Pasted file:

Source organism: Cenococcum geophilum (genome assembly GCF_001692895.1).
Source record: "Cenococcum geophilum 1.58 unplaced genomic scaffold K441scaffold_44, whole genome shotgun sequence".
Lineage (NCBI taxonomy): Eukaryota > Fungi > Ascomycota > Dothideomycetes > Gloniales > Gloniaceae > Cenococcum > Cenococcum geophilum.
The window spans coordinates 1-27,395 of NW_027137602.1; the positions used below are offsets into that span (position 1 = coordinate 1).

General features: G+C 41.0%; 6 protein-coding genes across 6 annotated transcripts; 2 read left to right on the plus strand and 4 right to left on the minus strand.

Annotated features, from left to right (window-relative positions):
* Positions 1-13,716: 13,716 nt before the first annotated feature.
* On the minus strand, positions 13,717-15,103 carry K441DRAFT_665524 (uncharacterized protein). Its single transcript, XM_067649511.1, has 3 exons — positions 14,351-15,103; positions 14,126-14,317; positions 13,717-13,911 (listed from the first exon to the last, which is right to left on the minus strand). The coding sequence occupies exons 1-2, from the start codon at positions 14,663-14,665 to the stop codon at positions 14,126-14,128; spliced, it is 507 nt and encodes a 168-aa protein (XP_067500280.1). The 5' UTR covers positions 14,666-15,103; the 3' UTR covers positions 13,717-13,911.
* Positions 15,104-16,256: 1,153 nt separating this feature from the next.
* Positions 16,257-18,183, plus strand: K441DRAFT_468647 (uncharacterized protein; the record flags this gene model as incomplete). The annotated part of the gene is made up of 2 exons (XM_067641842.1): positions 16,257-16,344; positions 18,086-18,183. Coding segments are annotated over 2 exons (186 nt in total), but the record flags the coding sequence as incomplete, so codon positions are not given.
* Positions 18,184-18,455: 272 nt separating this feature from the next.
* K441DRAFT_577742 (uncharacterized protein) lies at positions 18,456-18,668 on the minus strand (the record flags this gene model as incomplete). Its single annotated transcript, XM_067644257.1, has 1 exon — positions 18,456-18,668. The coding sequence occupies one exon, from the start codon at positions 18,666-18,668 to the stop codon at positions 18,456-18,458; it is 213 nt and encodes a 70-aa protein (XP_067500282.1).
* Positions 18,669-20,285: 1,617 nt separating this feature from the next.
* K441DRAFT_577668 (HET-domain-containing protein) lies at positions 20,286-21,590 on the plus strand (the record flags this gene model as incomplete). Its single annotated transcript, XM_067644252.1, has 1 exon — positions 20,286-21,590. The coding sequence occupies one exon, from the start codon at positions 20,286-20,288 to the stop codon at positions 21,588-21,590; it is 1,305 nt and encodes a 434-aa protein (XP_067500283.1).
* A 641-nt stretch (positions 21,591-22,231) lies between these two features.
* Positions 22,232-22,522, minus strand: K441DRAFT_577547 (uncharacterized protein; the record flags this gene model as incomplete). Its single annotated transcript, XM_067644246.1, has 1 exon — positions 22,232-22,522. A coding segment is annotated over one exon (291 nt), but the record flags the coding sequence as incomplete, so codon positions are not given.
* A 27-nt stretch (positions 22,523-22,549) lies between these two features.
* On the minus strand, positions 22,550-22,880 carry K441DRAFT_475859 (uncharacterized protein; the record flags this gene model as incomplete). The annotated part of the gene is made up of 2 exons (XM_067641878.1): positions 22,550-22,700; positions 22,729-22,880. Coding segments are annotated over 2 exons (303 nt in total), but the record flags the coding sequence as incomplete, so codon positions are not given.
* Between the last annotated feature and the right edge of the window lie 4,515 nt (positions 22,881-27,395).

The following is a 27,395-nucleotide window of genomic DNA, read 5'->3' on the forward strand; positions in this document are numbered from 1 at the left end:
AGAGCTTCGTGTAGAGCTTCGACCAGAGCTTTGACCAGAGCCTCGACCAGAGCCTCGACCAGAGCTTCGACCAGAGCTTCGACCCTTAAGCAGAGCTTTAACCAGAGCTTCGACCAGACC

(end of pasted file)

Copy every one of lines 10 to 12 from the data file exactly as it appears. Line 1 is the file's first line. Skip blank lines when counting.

* Positions 16,257-18,183, plus strand: K441DRAFT_468647 (uncharacterized protein; the record flags this gene model as incomplete). The annotated part of the gene is made up of 2 exons (XM_067641842.1): positions 16,257-16,344; positions 18,086-18,183. Coding segments are annotated over 2 exons (186 nt in total), but the record flags the coding sequence as incomplete, so codon positions are not given.
* Positions 18,184-18,455: 272 nt separating this feature from the next.
* K441DRAFT_577742 (uncharacterized protein) lies at positions 18,456-18,668 on the minus strand (the record flags this gene model as incomplete). Its single annotated transcript, XM_067644257.1, has 1 exon — positions 18,456-18,668. The coding sequence occupies one exon, from the start codon at positions 18,666-18,668 to the stop codon at positions 18,456-18,458; it is 213 nt and encodes a 70-aa protein (XP_067500282.1).